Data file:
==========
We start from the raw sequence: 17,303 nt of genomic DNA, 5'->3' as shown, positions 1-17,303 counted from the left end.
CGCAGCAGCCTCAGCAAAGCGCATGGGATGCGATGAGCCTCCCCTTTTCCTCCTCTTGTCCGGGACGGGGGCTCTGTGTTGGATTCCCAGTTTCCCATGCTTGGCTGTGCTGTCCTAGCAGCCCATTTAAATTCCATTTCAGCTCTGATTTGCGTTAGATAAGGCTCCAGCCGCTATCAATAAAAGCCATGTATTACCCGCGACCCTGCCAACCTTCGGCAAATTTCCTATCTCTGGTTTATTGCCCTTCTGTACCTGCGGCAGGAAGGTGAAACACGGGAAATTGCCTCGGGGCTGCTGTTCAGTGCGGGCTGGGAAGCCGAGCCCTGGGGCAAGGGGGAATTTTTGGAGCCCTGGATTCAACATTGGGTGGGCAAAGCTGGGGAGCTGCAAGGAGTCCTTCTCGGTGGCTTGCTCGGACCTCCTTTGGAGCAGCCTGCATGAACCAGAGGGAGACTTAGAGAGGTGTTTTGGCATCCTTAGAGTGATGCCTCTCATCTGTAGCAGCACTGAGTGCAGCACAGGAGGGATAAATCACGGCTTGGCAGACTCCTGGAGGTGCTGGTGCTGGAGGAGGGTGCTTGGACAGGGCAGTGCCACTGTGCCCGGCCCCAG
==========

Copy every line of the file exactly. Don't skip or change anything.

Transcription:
We start from the raw sequence: 17,303 nt of genomic DNA, 5'->3' as shown, positions 1-17,303 counted from the left end.
CGCAGCAGCCTCAGCAAAGCGCATGGGATGCGATGAGCCTCCCCTTTTCCTCCTCTTGTCCGGGACGGGGGCTCTGTGTTGGATTCCCAGTTTCCCATGCTTGGCTGTGCTGTCCTAGCAGCCCATTTAAATTCCATTTCAGCTCTGATTTGCGTTAGATAAGGCTCCAGCCGCTATCAATAAAAGCCATGTATTACCCGCGACCCTGCCAACCTTCGGCAAATTTCCTATCTCTGGTTTATTGCCCTTCTGTACCTGCGGCAGGAAGGTGAAACACGGGAAATTGCCTCGGGGCTGCTGTTCAGTGCGGGCTGGGAAGCCGAGCCCTGGGGCAAGGGGGAATTTTTGGAGCCCTGGATTCAACATTGGGTGGGCAAAGCTGGGGAGCTGCAAGGAGTCCTTCTCGGTGGCTTGCTCGGACCTCCTTTGGAGCAGCCTGCATGAACCAGAGGGAGACTTAGAGAGGTGTTTTGGCATCCTTAGAGTGATGCCTCTCATCTGTAGCAGCACTGAGTGCAGCACAGGAGGGATAAATCACGGCTTGGCAGACTCCTGGAGGTGCTGGTGCTGGAGGAGGGTGCTTGGACAGGGCAGTGCCACTGTGCCCGGCCCCAG